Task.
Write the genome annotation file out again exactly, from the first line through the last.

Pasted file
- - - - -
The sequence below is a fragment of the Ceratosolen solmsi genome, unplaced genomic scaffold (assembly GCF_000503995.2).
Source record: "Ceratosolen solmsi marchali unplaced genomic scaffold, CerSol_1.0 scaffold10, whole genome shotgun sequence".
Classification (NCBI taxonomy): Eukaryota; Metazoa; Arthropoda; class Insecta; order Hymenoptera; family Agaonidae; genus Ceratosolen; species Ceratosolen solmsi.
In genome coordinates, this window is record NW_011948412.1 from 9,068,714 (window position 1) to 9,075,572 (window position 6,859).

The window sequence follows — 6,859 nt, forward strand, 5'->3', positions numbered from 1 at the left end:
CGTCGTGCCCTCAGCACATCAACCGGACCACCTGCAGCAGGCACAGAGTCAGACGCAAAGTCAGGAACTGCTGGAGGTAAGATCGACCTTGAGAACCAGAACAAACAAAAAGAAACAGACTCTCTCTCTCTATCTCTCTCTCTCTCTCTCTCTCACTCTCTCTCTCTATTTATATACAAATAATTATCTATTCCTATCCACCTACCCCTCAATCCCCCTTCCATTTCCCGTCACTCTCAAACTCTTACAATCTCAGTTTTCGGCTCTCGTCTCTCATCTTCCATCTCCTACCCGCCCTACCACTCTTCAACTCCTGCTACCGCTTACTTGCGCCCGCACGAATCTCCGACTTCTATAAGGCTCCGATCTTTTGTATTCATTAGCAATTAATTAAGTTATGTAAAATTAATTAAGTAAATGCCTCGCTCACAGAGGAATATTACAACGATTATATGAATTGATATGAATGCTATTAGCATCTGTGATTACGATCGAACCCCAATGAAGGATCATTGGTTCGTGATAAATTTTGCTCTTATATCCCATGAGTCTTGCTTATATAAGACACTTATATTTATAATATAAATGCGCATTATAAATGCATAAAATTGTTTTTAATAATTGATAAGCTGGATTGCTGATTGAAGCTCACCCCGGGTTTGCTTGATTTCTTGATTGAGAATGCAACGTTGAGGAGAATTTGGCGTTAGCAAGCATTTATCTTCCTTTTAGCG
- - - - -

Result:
The sequence below is a fragment of the Ceratosolen solmsi genome, unplaced genomic scaffold (assembly GCF_000503995.2).
Source record: "Ceratosolen solmsi marchali unplaced genomic scaffold, CerSol_1.0 scaffold10, whole genome shotgun sequence".
Classification (NCBI taxonomy): Eukaryota; Metazoa; Arthropoda; class Insecta; order Hymenoptera; family Agaonidae; genus Ceratosolen; species Ceratosolen solmsi.
In genome coordinates, this window is record NW_011948412.1 from 9,068,714 (window position 1) to 9,075,572 (window position 6,859).

The window sequence follows — 6,859 nt, forward strand, 5'->3', positions numbered from 1 at the left end:
CGTCGTGCCCTCAGCACATCAACCGGACCACCTGCAGCAGGCACAGAGTCAGACGCAAAGTCAGGAACTGCTGGAGGTAAGATCGACCTTGAGAACCAGAACAAACAAAAAGAAACAGACTCTCTCTCTCTATCTCTCTCTCTCTCTCTCTCTCACTCTCTCTCTCTATTTATATACAAATAATTATCTATTCCTATCCACCTACCCCTCAATCCCCCTTCCATTTCCCGTCACTCTCAAACTCTTACAATCTCAGTTTTCGGCTCTCGTCTCTCATCTTCCATCTCCTACCCGCCCTACCACTCTTCAACTCCTGCTACCGCTTACTTGCGCCCGCACGAATCTCCGACTTCTATAAGGCTCCGATCTTTTGTATTCATTAGCAATTAATTAAGTTATGTAAAATTAATTAAGTAAATGCCTCGCTCACAGAGGAATATTACAACGATTATATGAATTGATATGAATGCTATTAGCATCTGTGATTACGATCGAACCCCAATGAAGGATCATTGGTTCGTGATAAATTTTGCTCTTATATCCCATGAGTCTTGCTTATATAAGACACTTATATTTATAATATAAATGCGCATTATAAATGCATAAAATTGTTTTTAATAATTGATAAGCTGGATTGCTGATTGAAGCTCACCCCGGGTTTGCTTGATTTCTTGATTGAGAATGCAACGTTGAGGAGAATTTGGCGTTAGCAAGCATTTATCTTCCTTTTAGCG